Trains every 15 minutes: SBB CEO announces new radical transport plan

Trains every 15 minutes: SBB CEO announces new radical transport plan

The head of Swiss Federal Railways (SBB) has announced plans to dramatically reform the public transport network in Switzerland by making sure all routes are served by trains every 15 minutes. Vincent Ducrot explained that the plan will help ease the demand for transport without having to spend big on infrastructure.

SBB faces more passengers and less funding

In an interview with SonnntagsZeitung, Ducrot announced that in the future, no rail passenger in Switzerland will have to wait more than 15 minutes for a connection to their destination. He said that “thanks to digitalisation within the existing rail network” through new traffic control centres, the policy should be able to be implemented nationwide by 2050.

In justifying the policy, Ducrot explained that the rail system in Switzerland is “reaching its limits” due to increased demand from passengers. He admitted that on “short routes of less than 15 minutes during rush hour, there are often no free seats, like in a subway,” meaning more train connections are needed to give travellers flexibility during peak times.

Ducrot added that SBB is also under increasing financial pressure from the government, which has already announced cuts to rail funding over the next two years. Therefore, he argued that “expensive infrastructure that only saves a few seconds in travel time" is not financially viable, and that when it comes to rail expansion plans, both the government and SBB have to “think very carefully about where the cost-benefit calculation is correct.”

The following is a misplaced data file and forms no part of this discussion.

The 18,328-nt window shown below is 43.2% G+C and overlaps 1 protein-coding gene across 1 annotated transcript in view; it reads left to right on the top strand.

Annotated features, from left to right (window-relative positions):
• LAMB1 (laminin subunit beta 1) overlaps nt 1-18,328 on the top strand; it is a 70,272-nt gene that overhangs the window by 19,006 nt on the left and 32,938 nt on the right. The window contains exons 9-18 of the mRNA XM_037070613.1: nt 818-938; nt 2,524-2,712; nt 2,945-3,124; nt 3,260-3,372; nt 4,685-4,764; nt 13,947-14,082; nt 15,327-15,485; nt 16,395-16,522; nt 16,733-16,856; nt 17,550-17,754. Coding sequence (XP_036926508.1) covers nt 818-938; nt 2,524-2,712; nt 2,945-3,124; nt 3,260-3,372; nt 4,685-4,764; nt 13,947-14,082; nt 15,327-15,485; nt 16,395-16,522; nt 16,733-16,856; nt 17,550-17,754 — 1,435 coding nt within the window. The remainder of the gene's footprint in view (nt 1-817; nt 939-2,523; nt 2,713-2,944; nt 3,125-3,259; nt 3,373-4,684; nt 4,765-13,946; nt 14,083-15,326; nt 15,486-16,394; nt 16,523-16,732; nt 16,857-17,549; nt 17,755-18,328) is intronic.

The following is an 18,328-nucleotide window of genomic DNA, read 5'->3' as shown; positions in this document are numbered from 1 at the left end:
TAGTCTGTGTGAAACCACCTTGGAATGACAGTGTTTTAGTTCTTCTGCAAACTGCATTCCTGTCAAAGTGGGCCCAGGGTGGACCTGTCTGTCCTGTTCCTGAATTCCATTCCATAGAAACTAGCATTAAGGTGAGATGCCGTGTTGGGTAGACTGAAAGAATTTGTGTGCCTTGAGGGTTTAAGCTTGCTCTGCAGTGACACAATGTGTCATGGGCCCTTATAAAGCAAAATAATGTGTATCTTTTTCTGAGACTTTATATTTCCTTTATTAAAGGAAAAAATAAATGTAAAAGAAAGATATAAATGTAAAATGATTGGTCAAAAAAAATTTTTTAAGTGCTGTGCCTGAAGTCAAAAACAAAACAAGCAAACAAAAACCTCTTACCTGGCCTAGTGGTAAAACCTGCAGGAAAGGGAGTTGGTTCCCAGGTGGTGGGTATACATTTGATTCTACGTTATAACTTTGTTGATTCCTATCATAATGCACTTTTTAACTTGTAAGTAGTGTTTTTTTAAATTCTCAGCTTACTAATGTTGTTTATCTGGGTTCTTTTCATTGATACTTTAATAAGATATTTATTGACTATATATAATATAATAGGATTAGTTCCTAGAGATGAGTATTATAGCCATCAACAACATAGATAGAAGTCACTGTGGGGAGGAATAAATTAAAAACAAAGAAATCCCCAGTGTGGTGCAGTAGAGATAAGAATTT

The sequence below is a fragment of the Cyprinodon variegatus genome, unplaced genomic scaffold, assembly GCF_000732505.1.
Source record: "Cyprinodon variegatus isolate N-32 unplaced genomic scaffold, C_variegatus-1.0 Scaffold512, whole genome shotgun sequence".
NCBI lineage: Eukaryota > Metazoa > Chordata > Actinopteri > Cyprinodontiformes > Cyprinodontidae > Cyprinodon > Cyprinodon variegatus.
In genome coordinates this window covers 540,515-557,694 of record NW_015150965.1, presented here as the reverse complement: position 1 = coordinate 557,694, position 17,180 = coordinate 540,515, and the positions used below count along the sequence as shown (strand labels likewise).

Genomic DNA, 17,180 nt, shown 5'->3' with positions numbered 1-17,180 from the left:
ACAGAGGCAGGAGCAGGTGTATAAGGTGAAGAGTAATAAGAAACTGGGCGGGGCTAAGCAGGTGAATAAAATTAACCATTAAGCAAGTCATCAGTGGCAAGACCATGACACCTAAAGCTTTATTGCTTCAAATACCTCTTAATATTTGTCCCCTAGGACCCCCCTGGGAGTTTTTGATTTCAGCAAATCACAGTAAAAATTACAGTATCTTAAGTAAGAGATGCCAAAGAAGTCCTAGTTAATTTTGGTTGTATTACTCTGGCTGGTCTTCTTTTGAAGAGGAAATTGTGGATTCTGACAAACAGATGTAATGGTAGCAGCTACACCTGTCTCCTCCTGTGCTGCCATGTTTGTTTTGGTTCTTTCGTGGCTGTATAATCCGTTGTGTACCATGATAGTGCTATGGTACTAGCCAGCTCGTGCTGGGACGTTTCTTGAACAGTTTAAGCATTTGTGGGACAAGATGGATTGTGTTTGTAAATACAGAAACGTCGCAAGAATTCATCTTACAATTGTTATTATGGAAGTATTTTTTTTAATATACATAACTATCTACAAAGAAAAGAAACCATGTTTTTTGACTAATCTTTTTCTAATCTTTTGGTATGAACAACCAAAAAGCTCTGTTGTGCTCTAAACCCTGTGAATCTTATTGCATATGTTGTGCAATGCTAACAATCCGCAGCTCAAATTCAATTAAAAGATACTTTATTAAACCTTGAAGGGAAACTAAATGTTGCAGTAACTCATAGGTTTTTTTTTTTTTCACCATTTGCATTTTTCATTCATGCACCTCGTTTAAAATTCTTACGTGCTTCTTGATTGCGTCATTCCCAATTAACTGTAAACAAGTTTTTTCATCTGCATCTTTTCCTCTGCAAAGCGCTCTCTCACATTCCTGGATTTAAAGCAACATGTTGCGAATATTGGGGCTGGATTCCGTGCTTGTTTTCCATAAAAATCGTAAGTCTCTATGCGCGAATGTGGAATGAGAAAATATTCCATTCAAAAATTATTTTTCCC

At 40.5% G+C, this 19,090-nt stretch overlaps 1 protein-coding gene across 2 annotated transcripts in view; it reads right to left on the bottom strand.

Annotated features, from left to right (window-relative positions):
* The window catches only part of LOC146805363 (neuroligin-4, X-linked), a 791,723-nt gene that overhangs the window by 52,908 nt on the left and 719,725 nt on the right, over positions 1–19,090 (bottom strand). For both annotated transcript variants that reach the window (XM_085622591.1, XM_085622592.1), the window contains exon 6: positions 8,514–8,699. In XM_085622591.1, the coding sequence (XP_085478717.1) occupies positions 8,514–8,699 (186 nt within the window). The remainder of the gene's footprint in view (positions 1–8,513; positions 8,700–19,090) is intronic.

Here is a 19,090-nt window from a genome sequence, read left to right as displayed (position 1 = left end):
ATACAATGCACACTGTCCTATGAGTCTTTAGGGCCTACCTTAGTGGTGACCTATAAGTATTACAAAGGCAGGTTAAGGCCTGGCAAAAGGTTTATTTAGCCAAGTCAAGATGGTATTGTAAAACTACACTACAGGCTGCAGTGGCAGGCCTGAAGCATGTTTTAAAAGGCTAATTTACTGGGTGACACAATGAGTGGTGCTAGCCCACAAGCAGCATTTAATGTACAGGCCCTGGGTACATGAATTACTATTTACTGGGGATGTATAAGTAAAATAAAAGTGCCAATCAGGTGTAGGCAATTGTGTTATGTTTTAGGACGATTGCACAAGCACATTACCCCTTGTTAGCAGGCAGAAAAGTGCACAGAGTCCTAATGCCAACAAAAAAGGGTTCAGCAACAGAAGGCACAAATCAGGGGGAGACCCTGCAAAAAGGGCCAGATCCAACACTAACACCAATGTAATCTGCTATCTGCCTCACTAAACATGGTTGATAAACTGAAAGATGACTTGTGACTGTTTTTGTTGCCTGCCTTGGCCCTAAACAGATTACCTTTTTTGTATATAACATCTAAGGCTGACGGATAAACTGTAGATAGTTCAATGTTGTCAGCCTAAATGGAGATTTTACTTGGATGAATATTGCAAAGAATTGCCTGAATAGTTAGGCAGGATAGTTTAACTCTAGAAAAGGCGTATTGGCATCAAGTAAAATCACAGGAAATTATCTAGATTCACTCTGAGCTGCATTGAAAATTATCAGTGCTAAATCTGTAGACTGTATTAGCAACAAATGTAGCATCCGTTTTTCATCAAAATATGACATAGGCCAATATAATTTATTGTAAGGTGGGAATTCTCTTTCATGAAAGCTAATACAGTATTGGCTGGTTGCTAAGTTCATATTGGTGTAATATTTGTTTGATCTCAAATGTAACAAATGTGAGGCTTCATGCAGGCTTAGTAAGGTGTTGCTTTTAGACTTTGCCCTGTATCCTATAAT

15-minute trains will require sacrifice, Ducrot argues

In order to establish a 15-minute rail service nationwide, Ducrot said that Switzerland would have to “do without things that we have become accustomed to over the years.” For those going to work in major cities, the new plan will mean scrapping rigidly timetabled S-Bahn services in favour of a live timing / countdown system, similar to the timetable employed by the London underground.

Most controversially, Ducrot said that the change would also mean that trains may not stop at smaller stations during certain times of the day. Finally, to make sure the 15-minute service can run without having to invest in major expansion projects, he said that some S-Bahn trains will have to be replaced by tram and bus services funded and run by Swiss cantons.

In justifying the stance, he said that ultimately SBB’s goal is “for travellers to get from door to door faster.” Using the new Limmattalbahn tram between Zurich Altstetten and Spreitenbach as an example, he said that if local authorities can help ease rail passenger demand through new tram and bus projects, they should do so. 

Swiss railways remain a model of success, says SBB CEO

In concluding the interview, Ducrot said that while Swiss railways are still a “model of success”, rail firms “must have the courage” to think about facing its problems head-on. “Our federalism and direct democratic processes are a challenge. However, I am convinced that it is possible to reform public transport in Switzerland,” he surmised.

Thumb image credit: Gaid Kornsilapa /

Jan de Boer


Jan de Boer

Editor for Switzerland at IamExpat Media. Jan studied History at the University of York and Broadcast Journalism at the University of Sheffield. Though born in York, Jan has lived most...

Read more



Leave a comment